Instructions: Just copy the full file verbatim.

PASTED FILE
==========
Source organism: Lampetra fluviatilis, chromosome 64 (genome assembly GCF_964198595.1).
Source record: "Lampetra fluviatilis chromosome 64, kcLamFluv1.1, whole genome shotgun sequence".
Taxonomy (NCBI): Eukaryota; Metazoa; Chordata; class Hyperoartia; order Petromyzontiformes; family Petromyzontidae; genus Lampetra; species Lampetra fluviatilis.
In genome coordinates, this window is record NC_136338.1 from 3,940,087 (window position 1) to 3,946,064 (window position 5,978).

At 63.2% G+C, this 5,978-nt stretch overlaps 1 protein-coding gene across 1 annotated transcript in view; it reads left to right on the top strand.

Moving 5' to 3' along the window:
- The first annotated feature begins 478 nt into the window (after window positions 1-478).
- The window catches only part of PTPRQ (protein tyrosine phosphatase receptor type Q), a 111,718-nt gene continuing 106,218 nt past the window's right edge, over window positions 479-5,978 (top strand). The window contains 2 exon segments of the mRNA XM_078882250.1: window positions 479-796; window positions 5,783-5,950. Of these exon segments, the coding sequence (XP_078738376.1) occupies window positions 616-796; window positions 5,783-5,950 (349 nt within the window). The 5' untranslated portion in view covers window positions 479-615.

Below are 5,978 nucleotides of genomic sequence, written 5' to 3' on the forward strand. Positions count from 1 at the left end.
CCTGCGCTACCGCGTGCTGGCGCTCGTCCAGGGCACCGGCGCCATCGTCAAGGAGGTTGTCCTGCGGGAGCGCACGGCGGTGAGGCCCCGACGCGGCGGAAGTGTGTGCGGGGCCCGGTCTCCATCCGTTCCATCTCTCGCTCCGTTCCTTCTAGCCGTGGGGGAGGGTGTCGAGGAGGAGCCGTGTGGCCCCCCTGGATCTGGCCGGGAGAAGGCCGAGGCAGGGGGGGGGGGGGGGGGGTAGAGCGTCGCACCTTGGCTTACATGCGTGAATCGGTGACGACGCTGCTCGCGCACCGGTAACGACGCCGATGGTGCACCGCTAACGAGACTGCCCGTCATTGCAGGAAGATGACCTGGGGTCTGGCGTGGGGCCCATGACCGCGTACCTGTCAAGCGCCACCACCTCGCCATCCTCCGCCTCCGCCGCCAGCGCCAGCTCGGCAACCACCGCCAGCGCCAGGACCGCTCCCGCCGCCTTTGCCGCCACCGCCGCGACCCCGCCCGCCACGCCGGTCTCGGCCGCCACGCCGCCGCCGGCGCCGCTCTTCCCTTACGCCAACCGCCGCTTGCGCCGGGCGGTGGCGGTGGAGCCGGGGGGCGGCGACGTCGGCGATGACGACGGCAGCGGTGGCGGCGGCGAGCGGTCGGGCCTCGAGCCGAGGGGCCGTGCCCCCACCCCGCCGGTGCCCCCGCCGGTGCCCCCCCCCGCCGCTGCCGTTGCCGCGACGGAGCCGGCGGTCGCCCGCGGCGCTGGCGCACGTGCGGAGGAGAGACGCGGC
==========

Source organism: Lampetra fluviatilis, chromosome 64 (genome assembly GCF_964198595.1).
Source record: "Lampetra fluviatilis chromosome 64, kcLamFluv1.1, whole genome shotgun sequence".
Taxonomy (NCBI): Eukaryota; Metazoa; Chordata; class Hyperoartia; order Petromyzontiformes; family Petromyzontidae; genus Lampetra; species Lampetra fluviatilis.
In genome coordinates, this window is record NC_136338.1 from 3,940,087 (window position 1) to 3,946,064 (window position 5,978).

At 63.2% G+C, this 5,978-nt stretch overlaps 1 protein-coding gene across 1 annotated transcript in view; it reads left to right on the top strand.

Moving 5' to 3' along the window:
- The first annotated feature begins 478 nt into the window (after window positions 1-478).
- The window catches only part of PTPRQ (protein tyrosine phosphatase receptor type Q), a 111,718-nt gene continuing 106,218 nt past the window's right edge, over window positions 479-5,978 (top strand). The window contains 2 exon segments of the mRNA XM_078882250.1: window positions 479-796; window positions 5,783-5,950. Of these exon segments, the coding sequence (XP_078738376.1) occupies window positions 616-796; window positions 5,783-5,950 (349 nt within the window). The 5' untranslated portion in view covers window positions 479-615.

Below are 5,978 nucleotides of genomic sequence, written 5' to 3' on the forward strand. Positions count from 1 at the left end.
CCTGCGCTACCGCGTGCTGGCGCTCGTCCAGGGCACCGGCGCCATCGTCAAGGAGGTTGTCCTGCGGGAGCGCACGGCGGTGAGGCCCCGACGCGGCGGAAGTGTGTGCGGGGCCCGGTCTCCATCCGTTCCATCTCTCGCTCCGTTCCTTCTAGCCGTGGGGGAGGGTGTCGAGGAGGAGCCGTGTGGCCCCCCTGGATCTGGCCGGGAGAAGGCCGAGGCAGGGGGGGGGGGGGGGGGGTAGAGCGTCGCACCTTGGCTTACATGCGTGAATCGGTGACGACGCTGCTCGCGCACCGGTAACGACGCCGATGGTGCACCGCTAACGAGACTGCCCGTCATTGCAGGAAGATGACCTGGGGTCTGGCGTGGGGCCCATGACCGCGTACCTGTCAAGCGCCACCACCTCGCCATCCTCCGCCTCCGCCGCCAGCGCCAGCTCGGCAACCACCGCCAGCGCCAGGACCGCTCCCGCCGCCTTTGCCGCCACCGCCGCGACCCCGCCCGCCACGCCGGTCTCGGCCGCCACGCCGCCGCCGGCGCCGCTCTTCCCTTACGCCAACCGCCGCTTGCGCCGGGCGGTGGCGGTGGAGCCGGGGGGCGGCGACGTCGGCGATGACGACGGCAGCGGTGGCGGCGGCGAGCGGTCGGGCCTCGAGCCGAGGGGCCGTGCCCCCACCCCGCCGGTGCCCCCGCCGGTGCCCCCCCCCGCCGCTGCCGTTGCCGCGACGGAGCCGGCGGTCGCCCGCGGCGCTGGCGCACGTGCGGAGGAGAGACGCGGC